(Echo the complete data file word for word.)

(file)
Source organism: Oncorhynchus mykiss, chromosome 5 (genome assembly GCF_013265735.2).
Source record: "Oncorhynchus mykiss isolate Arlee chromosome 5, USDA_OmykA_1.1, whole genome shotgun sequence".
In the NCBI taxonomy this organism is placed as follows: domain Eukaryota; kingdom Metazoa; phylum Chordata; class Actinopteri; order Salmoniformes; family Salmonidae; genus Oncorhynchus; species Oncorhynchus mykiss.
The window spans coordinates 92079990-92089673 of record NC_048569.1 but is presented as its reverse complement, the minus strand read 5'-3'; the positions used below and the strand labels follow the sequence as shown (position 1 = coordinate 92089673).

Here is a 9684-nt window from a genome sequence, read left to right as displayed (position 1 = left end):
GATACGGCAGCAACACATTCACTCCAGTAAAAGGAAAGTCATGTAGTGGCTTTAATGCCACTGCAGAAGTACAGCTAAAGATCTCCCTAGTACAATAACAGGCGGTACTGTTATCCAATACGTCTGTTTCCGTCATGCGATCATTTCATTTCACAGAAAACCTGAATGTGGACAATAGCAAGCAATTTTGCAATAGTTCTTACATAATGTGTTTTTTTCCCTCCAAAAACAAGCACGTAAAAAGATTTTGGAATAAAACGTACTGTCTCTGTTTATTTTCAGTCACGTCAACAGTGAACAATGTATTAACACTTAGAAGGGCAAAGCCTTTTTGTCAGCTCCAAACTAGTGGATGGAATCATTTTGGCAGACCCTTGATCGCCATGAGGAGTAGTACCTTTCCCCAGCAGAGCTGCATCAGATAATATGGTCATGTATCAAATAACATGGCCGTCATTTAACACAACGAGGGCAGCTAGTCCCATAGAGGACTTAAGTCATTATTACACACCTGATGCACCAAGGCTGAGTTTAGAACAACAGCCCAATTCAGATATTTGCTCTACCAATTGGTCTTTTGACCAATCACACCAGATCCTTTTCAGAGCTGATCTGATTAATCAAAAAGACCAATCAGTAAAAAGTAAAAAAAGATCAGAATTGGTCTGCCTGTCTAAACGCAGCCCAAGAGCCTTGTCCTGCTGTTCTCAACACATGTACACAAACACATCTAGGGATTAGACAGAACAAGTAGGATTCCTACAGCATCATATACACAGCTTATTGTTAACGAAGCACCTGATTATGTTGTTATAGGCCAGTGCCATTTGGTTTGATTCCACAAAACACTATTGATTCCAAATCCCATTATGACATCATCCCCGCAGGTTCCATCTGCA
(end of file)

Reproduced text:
Source organism: Oncorhynchus mykiss, chromosome 5 (genome assembly GCF_013265735.2).
Source record: "Oncorhynchus mykiss isolate Arlee chromosome 5, USDA_OmykA_1.1, whole genome shotgun sequence".
In the NCBI taxonomy this organism is placed as follows: domain Eukaryota; kingdom Metazoa; phylum Chordata; class Actinopteri; order Salmoniformes; family Salmonidae; genus Oncorhynchus; species Oncorhynchus mykiss.
The window spans coordinates 92079990-92089673 of record NC_048569.1 but is presented as its reverse complement, the minus strand read 5'-3'; the positions used below and the strand labels follow the sequence as shown (position 1 = coordinate 92089673).

Here is a 9684-nt window from a genome sequence, read left to right as displayed (position 1 = left end):
GATACGGCAGCAACACATTCACTCCAGTAAAAGGAAAGTCATGTAGTGGCTTTAATGCCACTGCAGAAGTACAGCTAAAGATCTCCCTAGTACAATAACAGGCGGTACTGTTATCCAATACGTCTGTTTCCGTCATGCGATCATTTCATTTCACAGAAAACCTGAATGTGGACAATAGCAAGCAATTTTGCAATAGTTCTTACATAATGTGTTTTTTTCCCTCCAAAAACAAGCACGTAAAAAGATTTTGGAATAAAACGTACTGTCTCTGTTTATTTTCAGTCACGTCAACAGTGAACAATGTATTAACACTTAGAAGGGCAAAGCCTTTTTGTCAGCTCCAAACTAGTGGATGGAATCATTTTGGCAGACCCTTGATCGCCATGAGGAGTAGTACCTTTCCCCAGCAGAGCTGCATCAGATAATATGGTCATGTATCAAATAACATGGCCGTCATTTAACACAACGAGGGCAGCTAGTCCCATAGAGGACTTAAGTCATTATTACACACCTGATGCACCAAGGCTGAGTTTAGAACAACAGCCCAATTCAGATATTTGCTCTACCAATTGGTCTTTTGACCAATCACACCAGATCCTTTTCAGAGCTGATCTGATTAATCAAAAAGACCAATCAGTAAAAAGTAAAAAAAGATCAGAATTGGTCTGCCTGTCTAAACGCAGCCCAAGAGCCTTGTCCTGCTGTTCTCAACACATGTACACAAACACATCTAGGGATTAGACAGAACAAGTAGGATTCCTACAGCATCATATACACAGCTTATTGTTAACGAAGCACCTGATTATGTTGTTATAGGCCAGTGCCATTTGGTTTGATTCCACAAAACACTATTGATTCCAAATCCCATTATGACATCATCCCCGCAGGTTCCATCTGCA